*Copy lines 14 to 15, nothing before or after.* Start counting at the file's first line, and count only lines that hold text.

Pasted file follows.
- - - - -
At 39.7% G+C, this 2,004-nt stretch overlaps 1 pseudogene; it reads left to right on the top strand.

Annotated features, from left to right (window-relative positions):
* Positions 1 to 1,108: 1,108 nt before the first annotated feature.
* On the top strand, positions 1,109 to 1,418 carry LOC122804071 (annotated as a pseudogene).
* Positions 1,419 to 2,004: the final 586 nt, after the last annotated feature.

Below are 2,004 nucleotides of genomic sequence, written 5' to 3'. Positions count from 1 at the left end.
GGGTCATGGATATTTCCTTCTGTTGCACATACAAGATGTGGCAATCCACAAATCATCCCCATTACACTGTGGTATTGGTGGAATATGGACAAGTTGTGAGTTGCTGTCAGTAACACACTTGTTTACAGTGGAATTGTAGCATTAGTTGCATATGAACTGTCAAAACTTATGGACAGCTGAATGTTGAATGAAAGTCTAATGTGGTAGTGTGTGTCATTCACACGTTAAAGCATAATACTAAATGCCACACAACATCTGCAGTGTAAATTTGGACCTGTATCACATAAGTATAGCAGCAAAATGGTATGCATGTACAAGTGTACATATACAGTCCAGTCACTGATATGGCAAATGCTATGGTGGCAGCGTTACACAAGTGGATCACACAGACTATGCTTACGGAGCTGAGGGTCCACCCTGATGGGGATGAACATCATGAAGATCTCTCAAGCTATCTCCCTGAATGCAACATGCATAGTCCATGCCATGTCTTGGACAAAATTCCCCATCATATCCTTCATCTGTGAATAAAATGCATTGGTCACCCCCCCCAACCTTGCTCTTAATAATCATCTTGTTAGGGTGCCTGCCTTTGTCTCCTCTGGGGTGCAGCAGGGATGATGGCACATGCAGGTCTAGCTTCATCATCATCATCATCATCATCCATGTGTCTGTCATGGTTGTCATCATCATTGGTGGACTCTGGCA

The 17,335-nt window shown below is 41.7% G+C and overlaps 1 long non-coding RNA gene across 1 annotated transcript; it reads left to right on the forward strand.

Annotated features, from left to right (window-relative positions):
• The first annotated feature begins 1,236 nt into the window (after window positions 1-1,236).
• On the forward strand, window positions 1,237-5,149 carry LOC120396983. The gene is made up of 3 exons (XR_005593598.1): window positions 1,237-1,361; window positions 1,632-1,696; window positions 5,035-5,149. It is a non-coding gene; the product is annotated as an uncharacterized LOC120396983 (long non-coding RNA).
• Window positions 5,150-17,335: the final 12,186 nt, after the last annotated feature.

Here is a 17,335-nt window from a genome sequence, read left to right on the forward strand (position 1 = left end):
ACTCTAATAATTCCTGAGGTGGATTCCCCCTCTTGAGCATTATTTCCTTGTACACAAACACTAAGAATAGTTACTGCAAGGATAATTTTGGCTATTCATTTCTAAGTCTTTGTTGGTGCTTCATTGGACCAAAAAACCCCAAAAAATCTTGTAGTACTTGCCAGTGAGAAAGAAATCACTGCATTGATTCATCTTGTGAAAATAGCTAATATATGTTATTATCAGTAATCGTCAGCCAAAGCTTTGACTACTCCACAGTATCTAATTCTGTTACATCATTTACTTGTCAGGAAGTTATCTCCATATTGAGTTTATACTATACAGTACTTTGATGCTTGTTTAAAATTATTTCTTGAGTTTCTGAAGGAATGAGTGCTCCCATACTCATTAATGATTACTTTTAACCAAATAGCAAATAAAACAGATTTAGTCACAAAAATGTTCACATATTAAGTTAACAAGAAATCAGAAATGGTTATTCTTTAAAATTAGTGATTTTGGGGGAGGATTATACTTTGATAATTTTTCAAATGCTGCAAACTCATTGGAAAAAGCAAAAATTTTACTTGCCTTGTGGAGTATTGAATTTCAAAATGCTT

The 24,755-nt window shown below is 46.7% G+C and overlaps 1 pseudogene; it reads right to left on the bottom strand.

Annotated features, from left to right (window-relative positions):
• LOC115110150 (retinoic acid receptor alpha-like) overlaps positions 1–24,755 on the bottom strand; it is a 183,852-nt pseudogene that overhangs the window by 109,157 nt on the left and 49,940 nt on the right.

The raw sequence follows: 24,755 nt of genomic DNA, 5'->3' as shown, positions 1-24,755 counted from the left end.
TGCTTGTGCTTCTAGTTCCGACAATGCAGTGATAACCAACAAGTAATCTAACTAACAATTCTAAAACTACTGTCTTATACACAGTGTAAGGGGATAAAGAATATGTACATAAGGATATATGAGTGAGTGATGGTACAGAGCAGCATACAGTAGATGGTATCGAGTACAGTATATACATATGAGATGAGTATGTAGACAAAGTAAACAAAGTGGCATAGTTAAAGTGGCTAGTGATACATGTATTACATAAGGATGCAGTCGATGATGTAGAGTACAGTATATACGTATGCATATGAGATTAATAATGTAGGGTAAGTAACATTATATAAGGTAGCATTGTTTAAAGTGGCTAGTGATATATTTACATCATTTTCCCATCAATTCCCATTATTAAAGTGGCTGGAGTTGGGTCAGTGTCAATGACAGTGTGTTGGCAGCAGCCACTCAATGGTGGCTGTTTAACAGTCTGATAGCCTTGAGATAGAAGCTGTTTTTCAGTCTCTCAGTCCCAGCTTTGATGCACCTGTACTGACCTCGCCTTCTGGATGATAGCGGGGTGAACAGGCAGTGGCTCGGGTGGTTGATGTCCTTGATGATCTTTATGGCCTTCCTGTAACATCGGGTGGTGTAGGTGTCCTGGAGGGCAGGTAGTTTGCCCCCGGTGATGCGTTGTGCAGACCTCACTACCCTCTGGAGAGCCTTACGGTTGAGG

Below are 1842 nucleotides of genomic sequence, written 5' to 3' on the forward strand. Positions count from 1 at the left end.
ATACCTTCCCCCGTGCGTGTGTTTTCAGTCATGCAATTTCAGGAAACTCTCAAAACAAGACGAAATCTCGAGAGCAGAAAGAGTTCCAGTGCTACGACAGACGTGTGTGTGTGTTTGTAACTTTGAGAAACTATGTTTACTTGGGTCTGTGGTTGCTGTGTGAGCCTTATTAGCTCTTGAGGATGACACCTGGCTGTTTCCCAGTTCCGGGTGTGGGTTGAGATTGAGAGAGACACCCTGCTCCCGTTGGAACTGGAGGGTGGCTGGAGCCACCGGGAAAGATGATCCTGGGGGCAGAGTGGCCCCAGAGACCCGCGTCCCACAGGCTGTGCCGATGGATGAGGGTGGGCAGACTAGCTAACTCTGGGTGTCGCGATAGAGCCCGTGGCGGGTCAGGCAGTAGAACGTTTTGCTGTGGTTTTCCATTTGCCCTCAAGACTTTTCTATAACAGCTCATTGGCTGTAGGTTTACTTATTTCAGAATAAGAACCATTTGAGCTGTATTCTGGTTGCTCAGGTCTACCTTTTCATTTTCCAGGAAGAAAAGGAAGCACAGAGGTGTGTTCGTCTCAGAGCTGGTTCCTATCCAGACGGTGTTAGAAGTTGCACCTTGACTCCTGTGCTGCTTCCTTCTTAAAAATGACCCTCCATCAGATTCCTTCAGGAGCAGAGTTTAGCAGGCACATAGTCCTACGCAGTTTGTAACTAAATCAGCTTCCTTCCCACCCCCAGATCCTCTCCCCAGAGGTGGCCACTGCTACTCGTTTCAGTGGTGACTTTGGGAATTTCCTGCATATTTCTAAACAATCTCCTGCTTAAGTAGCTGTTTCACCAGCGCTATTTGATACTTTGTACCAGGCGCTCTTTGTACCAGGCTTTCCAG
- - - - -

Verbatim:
ACTCTAATAATTCCTGAGGTGGATTCCCCCTCTTGAGCATTATTTCCTTGTACACAAACACTAAGAATAGTTACTGCAAGGATAATTTTGGCTATTCATTTCTAAGTCTTTGTTGGTGCTTCATTGGACCAAAAAACCCCAAAAAATCTTGTAGTACTTGCCAGTGAGAAAGAAATCACTGCATTGATTCATCTTGTGAAAATAGCTAATATATGTTATTATCAGTAATCGTCAGCCAAAGCTTTGACTACTCCACAGTATCTAATTCTGTTACATCATTTACTTGTCAGGAAGTTATCTCCATATTGAGTTTATACTATACAGTACTTTGATGCTTGTTTAAAATTATTTCTTGAGTTTCTGAAGGAATGAGTGCTCCCATACTCATTAATGATTACTTTTAACCAAATAGCAAATAAAACAGATTTAGTCACAAAAATGTTCACATATTAAGTTAACAAGAAATCAGAAATGGTTATTCTTTAAAATTAGTGATTTTGGGGGAGGATTATACTTTGATAATTTTTCAAATGCTGCAAACTCATTGGAAAAAGCAAAAATTTTACTTGCCTTGTGGAGTATTGAATTTCAAAATGCTT

The 24,755-nt window shown below is 46.7% G+C and overlaps 1 pseudogene; it reads right to left on the bottom strand.